One-hundred sixty-fourth in an alphabetical series on West Kootenay/Boundary place names
Robson honors BC’s ninth premier, John Robson (1824-92) (pictured below), although he never saw his namesake town.
Born in Perth, Ont., he came west in 1859 to join the Fraser Canyon gold rush, but struggled as a prospector. He settled in New Westminster and instead became editor of The British Columbian newspaper, which led him to frequent clashes with colonial governor Sir James Douglas.
Later, as political editor of Victoria’s Daily British Colonist, he advocated that BC join confederation, which came to pass in 1871. Robson was then elected to the first legislative assembly. He served in various cabinet posts and was appointed premier in 1889 upon the death of Alexander Davie. However, three years later, on a visit to London, Robson hurt his finger in a carriage door, which led to fatal blood poisoning.
Robson had several other things named after him including Robson Cove, near the entrance to Burrard Inlet, and Robson St. in Vancouver.
In 1891, the CPR completed its Columbia and Kootenay Railway between Nelson and Sproat’s Landing — roughly where the Castlegar sewage lagoons are today — but soured on Sproat’s as the terminus. Probably this was because the low-lying land was prone to flooding, but one source claimed it was due to “exorbitant land grabbing by the occupants of the Sproat site.”
In any case, they eyed a different townsite upstream, first mentioned in the Nelson Miner of Dec. 6, 1890: “About 70 acres of the new townsite above Sproat has been cleared. The site is described as a good one, and, of course, is owned by the Canadian Pacific Railway.”
The name was revealed in the Miner of March 14, 1891: “The Canadian Pacific’s new townsite above Sproat has been named Robson, in honour of John Robson, premier of the province.” (The CPR undoubtedly chose the name in gratitude for the subsidies Robson’s government provided them.)
In a letter to the postmaster general dated June 1, 1891, postal inspector E.H. Fletcher wrote: “Robson, the western terminal of this [Columbia & Kootenay] railway is a new townsite which the CPR have established … When the regular train service commences the town of Sproat will be deserted … The hotels and stores are being moved to Robson and all those who will live there are making preparations to leave Sproat.”
The post office was soon authorized in anticipation of the closure of the one at Sproat’s Landing, but a suitable postmaster couldn’t be found, so it didn’t open until Aug. 1, 1892 — just over a month after John Robson’s death.
The steamer landing on the opposite bank of the Columbia River from Robson was called West Robson, first mentioned in the Brooklyn News of Aug. 6, 1898: “Her first work was to transfer the old Columbia & Western station from Trail to West Robson …” (Much later it became known as Robson West instead.)
The original Robson was called East Robson on CPR timetables and occasionally in newspapers, such as this early example from the Greenwood Miner of Oct. 13, 1899: “West Robson is mainly remarkable for being opposite East Robson, to which a ferry carries you safely.”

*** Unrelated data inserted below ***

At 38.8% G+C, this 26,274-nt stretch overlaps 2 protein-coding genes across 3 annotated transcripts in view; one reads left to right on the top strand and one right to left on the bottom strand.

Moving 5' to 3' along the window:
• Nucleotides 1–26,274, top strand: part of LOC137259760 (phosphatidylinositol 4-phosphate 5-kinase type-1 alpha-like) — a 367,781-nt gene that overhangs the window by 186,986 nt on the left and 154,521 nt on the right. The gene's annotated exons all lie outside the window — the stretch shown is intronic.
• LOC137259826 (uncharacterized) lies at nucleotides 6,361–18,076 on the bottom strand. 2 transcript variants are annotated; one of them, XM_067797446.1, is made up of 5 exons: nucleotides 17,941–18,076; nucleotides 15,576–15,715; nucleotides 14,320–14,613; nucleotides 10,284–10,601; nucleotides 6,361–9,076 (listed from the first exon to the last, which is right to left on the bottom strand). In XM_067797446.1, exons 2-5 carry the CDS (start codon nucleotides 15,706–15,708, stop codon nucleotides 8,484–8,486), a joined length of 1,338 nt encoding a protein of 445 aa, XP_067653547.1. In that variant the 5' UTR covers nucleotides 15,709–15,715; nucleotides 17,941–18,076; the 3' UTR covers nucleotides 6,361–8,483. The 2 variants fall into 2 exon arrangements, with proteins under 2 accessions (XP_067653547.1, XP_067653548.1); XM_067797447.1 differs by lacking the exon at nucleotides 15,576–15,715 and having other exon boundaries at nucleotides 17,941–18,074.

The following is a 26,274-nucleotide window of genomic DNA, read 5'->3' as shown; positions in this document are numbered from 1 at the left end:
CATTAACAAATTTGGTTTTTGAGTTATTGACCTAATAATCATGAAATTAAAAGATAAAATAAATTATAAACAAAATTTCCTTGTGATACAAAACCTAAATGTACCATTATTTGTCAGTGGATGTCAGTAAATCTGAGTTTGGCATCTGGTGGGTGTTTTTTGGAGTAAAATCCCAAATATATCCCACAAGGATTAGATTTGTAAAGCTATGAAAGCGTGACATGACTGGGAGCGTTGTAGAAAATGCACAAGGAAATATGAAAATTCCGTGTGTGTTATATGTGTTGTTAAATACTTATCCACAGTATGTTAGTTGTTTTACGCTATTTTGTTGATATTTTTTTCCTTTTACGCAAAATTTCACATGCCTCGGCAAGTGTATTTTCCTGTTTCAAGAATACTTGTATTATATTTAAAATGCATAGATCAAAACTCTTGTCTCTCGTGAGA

But it didn’t stick; East Robson eventually reverted back to just Robson.
The original Robson townsite is off Broadwater Road, bounded by Waldie and Charleston avenues, but its southern boundary has been stretched to the point that its dividing line with Raspberry is no longer clear. For census and improvement district purposes, they’re combined as Robson-Raspberry.
The Robson post office closed in late 1893, reopened in 1894, closed again in 1902, and reopened in 1909.
A BC stop of interest sign was erected at Robson in 1970, paying tribute to its namesake, but it has long since gone missing.
Rock Creek (one of five streams in BC with that name) is by far the oldest community in the Boundary. It was the site of a placer mining rush that began in October 1859 when Adam Beam discovered gold.
The name was first recorded in the Victoria British Colonist of July 14, 1860, which referred to the “newly opened mines on Rock Creek, in the Okanagan [sic] country.”
James M. Thorpe contributed a letter from the “Forks of Kettle and Rock Creek” dated June 25, while E. Crockett added: “A number of men have just arrived from Rock Creek … and give a glowing account of new diggings they have struck.”
A town sprang up, but by the late summer of 1862, the rush was over and the place almost deserted. Sporadic placer mining continued, but it wasn’t until 1886 that the town started coming back to life, following new gold discoveries.
The Rock Creek post office opened on June 1, 1888. A government townsite was reserved sometime before April 1897 on a site to the east of Rock Creek long occupied by Chinese vegetable gardens. Charles deBlois Green surveyed the site and an auction of lots was held in September, but only four sold.
A surveyor named C. Shaw deposited a revised plan on Oct. 5, 1911 which showed streets named Jubilee, Queen, Government, Victoria, and Diamond. Only Jubilee survives today, although not in its original configuration.
Another community developed about a mile south of Rock Creek known as Riverside, which we touched on last week. However, it’s since been subsumed by Rock Creek.
Below: The Rock Creek Hotel (which is still in business) is seen in a ca. 1940s postcard.
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